I love doing character interviews. I think they are so fun! Today I’m going to share with you a character interveiw done by my friend Sloane Taylor with Daphne from Nancy DiMauro’s Apollo Rising.
Today we’re talking to Daphne about Apollo Rising. Thank you for coming to chat with us today. Why do you think Nancy choose you to represent her?
We had a bonding moment. She was driving to work in the sleet back in January and was thinking that it must suck to be a tree. Well, I’d been a tree for . . . far too long. I asked Apollo to have a Muse whisper in her ear. The rest you can say is mythology.
Tell us a little about yourself?
I’m a water and forest nymph. My parents were the Earth Mother and the river god, Peneas. I was an only child.
What do you wish people would know about you?
Even though nymphs have a reputation we’re not all like that. blushes Or at least I wasn’t. I’d decided to follow in Artemis’s footsteps and never take a husband. Much to my father’s chagrin, I dedicated myself to hunting. You would have thought he’d have been happy when I fell in love… looks away, but I guess you know that story.
Will we be seeing more of you or are you stepping out of the lime light?
I suspect you’ll see me again.
Do you feel you were portrayed fairly?
Mostly. I was pretty active before Cupid shot me with a golden arrow. I don’t think I turned into such a love-sick fool afterwards. But then, maybe I did.
Tell us about Apollo what drew you to him?
Tell you the truth, I hated him at first. My friend, Clytie, had died because of him, and he never noticed her. I always feel a bit guilty that I fell in love with him in spite of what happened to her, and that he loved me back. I mean, why me and not her?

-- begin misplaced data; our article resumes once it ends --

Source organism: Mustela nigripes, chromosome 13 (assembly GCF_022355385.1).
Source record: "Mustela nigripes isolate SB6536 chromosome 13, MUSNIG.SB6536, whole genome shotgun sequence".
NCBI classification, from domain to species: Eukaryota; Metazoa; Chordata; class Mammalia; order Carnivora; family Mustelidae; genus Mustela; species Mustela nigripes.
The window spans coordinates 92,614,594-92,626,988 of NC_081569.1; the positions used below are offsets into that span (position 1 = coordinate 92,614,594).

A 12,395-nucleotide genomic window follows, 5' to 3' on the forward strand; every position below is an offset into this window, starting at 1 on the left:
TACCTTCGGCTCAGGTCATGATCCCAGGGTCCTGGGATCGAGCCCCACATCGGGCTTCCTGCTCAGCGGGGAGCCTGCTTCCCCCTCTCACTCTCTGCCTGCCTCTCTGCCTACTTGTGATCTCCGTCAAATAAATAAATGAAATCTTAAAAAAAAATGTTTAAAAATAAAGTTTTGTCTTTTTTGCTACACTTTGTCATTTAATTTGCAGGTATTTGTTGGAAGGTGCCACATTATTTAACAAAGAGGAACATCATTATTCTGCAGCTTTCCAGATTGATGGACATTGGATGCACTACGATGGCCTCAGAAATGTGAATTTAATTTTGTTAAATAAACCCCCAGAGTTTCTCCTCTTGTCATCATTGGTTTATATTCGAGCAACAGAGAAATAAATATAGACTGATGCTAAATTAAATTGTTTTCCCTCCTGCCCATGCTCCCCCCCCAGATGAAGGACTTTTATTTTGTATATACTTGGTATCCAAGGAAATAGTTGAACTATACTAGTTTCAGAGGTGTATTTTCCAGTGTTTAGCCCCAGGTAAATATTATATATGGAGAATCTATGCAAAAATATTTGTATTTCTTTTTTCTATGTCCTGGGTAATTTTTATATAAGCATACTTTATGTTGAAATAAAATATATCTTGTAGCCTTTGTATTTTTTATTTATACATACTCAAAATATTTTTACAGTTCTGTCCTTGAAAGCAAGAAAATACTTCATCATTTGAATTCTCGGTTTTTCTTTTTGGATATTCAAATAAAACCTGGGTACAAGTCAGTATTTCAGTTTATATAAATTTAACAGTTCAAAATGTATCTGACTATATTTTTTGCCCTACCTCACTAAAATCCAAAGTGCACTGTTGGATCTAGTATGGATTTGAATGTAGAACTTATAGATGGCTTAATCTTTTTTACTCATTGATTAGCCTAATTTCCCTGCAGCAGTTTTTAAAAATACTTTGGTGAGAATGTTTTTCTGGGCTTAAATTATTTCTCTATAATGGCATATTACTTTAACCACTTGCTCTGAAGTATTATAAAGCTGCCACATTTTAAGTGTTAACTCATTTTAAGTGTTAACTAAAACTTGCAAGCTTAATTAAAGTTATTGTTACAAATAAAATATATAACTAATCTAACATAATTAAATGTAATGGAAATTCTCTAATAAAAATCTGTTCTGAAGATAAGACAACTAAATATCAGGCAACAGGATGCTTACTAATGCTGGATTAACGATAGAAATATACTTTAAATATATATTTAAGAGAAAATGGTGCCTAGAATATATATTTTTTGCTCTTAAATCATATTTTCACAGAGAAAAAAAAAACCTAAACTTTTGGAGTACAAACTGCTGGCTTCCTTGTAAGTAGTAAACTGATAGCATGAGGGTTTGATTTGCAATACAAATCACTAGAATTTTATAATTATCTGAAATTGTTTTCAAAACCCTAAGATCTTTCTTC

But that’s not what you asked. For all his pretty looks, there’s a wild heart beating in that broad chest of his. Just being around him warms me to my core. There’s the music. I could listen to him play, have listened to him play, for hours. And the rest blushes, well that’s private.
What’s your favorite sports team?
The Spartans. Not only were they fearsome on the battle field, you should have seen them wrestle.
What about the woman on the cover is that a fair representation of you?
She’s beautiful, but she’s not a laurel tree. Although I think Kelly Shorten did a fabulous job of portraying my spirit and the fact that, even while cursed, Apollo and I were linked. Trees need the sun to grow after all.
What are your biggest turn off?
Being trapped in a tree for millennia. Do you know how tired your arms get when you have to hold them upright for that long?
What’s your perfect day and why?
Any day there’s a solar eclipse because I get to spent time with Apollo without his attention being fractured over thousands of aspects.
What your favorite Ice cream flavor, Chocolate, Vanilla, or Strawberry?
Chocolate. Definitely chocolate.
Why should the readers be interested in your story?
It’s really Apollo’s story more than mine. It’s a love story. Don’t you just adore love stories?
I’m going to steal what Apollo said in his interview since he did such a good job answering this question.